Welcome to the first installment of U Look Hungry: The New Orleans Sessions. During her recent trip to New Orleans, Helen Hollyman was busy at work interviewing people in the local food scene on site. In this episode, Helen interviews Al and Sal Sunseri of P & J Oyster Company, a staple of the Louisiana oyster industry since 1876. Tune in to hear about the start of the company, as well as the origins of the oyster business in Louisiana. Immigrants from all ethnic backgrounds were involved in the development of the industry and made it what it has become today. Hear about how the daily business has changed after the Gulf oil spill, and the damage done to the local oyster reefs. Are the government and BP doing anything to help the Gulf Coast environmentally? Listen in to hear Al and Sal’s opinions about the best way to rebuild the coastline, including the importance of barrier islands in protecting the Gulf Coast. Al and Sal also talk about the New Orleans Oyster Festival, and Blake, a 5th generation member of P & J, stops in for the interview. New Orleans is one of the biggest ports in the country, and because of this, everyone in the nation is impacted by the events in the Gulf. So tune in and educate yourself about the port that affects you! This program has been brought to you by Tekserve.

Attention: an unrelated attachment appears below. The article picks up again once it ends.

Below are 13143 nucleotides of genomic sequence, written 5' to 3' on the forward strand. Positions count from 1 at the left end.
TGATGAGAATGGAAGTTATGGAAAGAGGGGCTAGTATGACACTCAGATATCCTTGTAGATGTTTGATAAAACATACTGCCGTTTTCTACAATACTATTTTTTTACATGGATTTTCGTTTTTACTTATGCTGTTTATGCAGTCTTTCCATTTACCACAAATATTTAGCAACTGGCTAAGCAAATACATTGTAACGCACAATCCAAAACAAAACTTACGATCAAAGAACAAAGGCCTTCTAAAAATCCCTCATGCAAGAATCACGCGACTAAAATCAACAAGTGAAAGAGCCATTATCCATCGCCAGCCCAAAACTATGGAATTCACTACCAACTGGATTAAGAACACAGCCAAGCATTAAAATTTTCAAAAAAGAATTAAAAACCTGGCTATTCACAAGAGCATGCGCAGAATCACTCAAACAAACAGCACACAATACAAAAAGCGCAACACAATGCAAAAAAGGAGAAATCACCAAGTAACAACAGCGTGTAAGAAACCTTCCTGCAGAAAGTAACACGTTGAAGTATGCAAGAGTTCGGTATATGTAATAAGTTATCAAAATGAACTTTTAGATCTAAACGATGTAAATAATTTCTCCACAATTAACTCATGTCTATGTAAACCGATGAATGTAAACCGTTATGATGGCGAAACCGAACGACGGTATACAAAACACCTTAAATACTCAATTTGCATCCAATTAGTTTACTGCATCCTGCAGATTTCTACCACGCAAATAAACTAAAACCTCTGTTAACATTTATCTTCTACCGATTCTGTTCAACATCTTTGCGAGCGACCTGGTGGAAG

“It’s a totally different dynamic now; farmers are having to go through a little bit of a challenge in that the product is not as predominant. Usually after the fresh water events that happened after the spill, you see a lot of growth- and that is a young oyster which is fat and attaches itself to culch, and other oyster reef. Well, we haven’t seen that, so our concern is how productive oysters are going to be in the Louisiana south.” — Sal Sunseri on U Look Hungry

“What’s happened down here is that we don’t have this big barriers any longer. Because of the amount of storm surge that we’ve gotten over the years, because of the 10,000 plus miles of oil and gas lines that have been put in to pump oil all across America- we have lost this coastline in a much more accelerated fashion than if none of this oil and gas activity had taken place.” — Al Sunseri on U Look Hungry